Melonie Fullick wraps up her blog at UA, and looks ahead to new adventures in writing and higher-ed analysis online.
A frank discussion about open access publishing, Dr. Eve’s own Open Library for the Humanities, and what future he sees for the academic publishing industry.
There are times when it’s very difficult to be living “next door” to the United States. For the past couple of weeks I’ve been trying to write a post that wouldn’t be connected in any way to the U.S. election results, but given the way the election has saturated my social media and news feeds […]
Last week saw the announcement of another round of Canada Excellence Research Chairs (CERCs). The CERCs are another example of the federal government’s ongoing commitment to targeting large amounts of funding to “priority areas” determined to be of strategic importance to Canada — one strategy on which the Conservatives and Liberals seem to agree. Universities […]
This week’s post is a sort of “happy new academic year!” greeting, and I thought I’d ring in September (even though half the month is gone already) with a bit of a round-up of recommended higher-ed-related reading. At Worthwhile Canadian Initiative, which still gets points for its title alone, check out “The economics of SSHRC […]
A new Walrus column fits into a narrative that’s not really in line with the usual critiques of contract faculty hiring
Yes that’s right, it’s time to take a look at university websites and why they are perennially difficult and unpopular. For quite a while I’ve been meaning to write a post about this; it’s a problem that’s ongoing, and one that generates much wailing and gnashing of teeth among regular users of the sites, including […]
This year at the Congress of the Humanities and Social Sciences, I was invited to a University of Calgary faculty of graduate studies event to respond to a talk by Paul Yachnin about the TRaCE project. The project acronym stands for “track, report, connect and exchange”, and its major goals are to find and make […]
Recently the Higher Education Quality Council of Ontario released the results of a study that was designed to track down the employment outcomes of a single cohort of Ontario PhD graduates. I was interested to read this one because back in January, early coverage of this study was already positioning its results as a sort of […]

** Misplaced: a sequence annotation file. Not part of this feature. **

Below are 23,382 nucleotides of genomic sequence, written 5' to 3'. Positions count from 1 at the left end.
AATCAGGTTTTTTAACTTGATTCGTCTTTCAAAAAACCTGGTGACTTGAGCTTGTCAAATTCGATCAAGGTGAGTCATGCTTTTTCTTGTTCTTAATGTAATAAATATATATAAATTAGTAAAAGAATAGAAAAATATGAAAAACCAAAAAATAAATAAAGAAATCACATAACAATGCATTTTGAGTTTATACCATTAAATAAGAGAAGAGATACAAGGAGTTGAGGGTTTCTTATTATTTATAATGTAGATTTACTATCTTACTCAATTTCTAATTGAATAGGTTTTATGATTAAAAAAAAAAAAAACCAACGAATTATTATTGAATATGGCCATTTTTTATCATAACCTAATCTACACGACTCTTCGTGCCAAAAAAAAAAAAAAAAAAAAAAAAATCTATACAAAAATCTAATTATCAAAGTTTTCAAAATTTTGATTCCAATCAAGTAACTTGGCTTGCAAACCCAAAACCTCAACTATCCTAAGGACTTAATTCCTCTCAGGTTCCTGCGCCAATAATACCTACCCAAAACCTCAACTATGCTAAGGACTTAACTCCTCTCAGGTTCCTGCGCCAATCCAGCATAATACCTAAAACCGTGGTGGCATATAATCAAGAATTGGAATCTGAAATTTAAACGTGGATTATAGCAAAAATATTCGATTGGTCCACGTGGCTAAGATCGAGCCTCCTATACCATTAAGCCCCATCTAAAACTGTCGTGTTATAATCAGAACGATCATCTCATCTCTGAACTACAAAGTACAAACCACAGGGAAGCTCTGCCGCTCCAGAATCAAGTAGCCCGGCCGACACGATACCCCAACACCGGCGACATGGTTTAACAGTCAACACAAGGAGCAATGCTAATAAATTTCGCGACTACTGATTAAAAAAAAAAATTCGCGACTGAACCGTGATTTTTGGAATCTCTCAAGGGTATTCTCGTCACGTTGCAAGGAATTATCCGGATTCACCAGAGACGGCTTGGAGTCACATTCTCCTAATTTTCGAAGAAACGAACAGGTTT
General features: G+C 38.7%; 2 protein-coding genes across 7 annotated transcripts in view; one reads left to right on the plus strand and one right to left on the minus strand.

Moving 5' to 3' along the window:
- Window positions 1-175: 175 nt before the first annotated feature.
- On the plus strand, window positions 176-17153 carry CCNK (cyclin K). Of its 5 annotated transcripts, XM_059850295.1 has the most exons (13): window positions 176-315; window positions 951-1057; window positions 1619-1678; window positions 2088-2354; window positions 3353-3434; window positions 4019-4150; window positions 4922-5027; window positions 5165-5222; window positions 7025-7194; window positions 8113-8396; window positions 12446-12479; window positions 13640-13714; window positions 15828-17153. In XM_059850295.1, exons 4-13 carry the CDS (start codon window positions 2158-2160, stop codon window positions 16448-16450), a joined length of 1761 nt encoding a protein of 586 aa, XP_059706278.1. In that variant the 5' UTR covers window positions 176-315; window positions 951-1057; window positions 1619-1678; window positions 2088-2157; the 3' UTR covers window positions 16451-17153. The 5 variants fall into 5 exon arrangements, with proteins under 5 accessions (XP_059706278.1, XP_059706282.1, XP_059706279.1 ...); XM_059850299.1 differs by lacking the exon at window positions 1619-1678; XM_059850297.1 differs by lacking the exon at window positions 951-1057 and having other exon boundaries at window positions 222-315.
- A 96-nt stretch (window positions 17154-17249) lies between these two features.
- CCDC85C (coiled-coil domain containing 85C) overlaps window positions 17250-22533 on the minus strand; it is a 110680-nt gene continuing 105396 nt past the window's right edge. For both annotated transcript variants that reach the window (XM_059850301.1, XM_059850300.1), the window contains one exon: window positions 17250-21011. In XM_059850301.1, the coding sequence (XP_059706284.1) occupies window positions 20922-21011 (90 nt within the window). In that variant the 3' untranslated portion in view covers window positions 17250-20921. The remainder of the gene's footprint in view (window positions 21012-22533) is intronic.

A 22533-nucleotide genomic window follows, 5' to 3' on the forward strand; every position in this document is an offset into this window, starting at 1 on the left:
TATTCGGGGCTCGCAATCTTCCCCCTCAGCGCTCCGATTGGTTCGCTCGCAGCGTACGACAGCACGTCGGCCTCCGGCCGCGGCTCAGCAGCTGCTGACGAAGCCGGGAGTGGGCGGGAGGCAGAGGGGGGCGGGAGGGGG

In my last post, I spent some time digging into one example of the problem with media amplifying particular kinds of voices, while ignoring others that would bring more knowledge and perspective to the issue. You could consider that post part of a series, since I’ve criticized media coverage of higher ed a number of […]
Some of you may recall that there was a piece in the Los Angeles Review of Books last December that was a strong contender for “Worst Higher Ed Article of 2015.” Written by University of Prince Edward Island professor Ron Srigley, it was in some ways the epitome of a recognizable type: what you might […]
In a post last year I wrote about how usually, when it’s argued there is an “overproduction” of PhDs, “demand” for doctoral graduates is being implicitly defined by the number of tenure-stream jobs available while “overproduction” usually points to “not enough academic jobs for doctoral graduates.” So how do you define the demand for doctorates […]
On February 11th I participated in the Confronting Precarious Academic Work conference put on by the Ontario Confederation of University Faculty Associations. While I was only able to attend for the first day, I got to moderate a pretty kick-ass panel—the speakers were Maria Maisto, co-founder and president/executive director of the New Faculty Majority and […]
We need to examine why, exactly, it is taken for granted that teaching work is less valued and less prestigious than research.
Grad students and early-career academics often can’t afford to go—but, for the sake of their careers, they also can’t afford not to go.
Recently on Twitter and Facebook I’ve seen more articles on taking care of ourselves and the practice of “self-care” in academe, which makes a lot of sense at a time of year when (in the Northern hemisphere) the combination of colder weather, anxiety and exhaustion at the end of the semester—and the potential added stress […]
The Conference Board of Canada (CBoC) has been working on a study about PhDs in Canada, their career paths and contributions to the economy and society, titled Inside and Outside the Academy: Valuing and Preparing PhDs for Careers. The report, by Jessica Edge and Daniel Munro, was published earlier this week. I was keen to […]
Blame for lack of success falls on students, but it shouldn’t.
A few of weeks ago, an article about Canadian universities’ hiring of teaching-intensive faculty positions was published by the Globe and Mail. The article by Simona Chiose focused on universities’ use of these positions as a means of handling the ever-expanding amount of teaching that needs to be done, without increasing the number of regular […]
A few months ago on Twitter I got into a conversation that I’ve been meaning to come back to, based on a post by Pat Thomson, “don’t be a BAW—Badly-behaved Academic Writer.” This list of “don’ts” for academic publishing was compiled after a session with graduate students, and included such pointers as avoiding “tantrums” (after a […]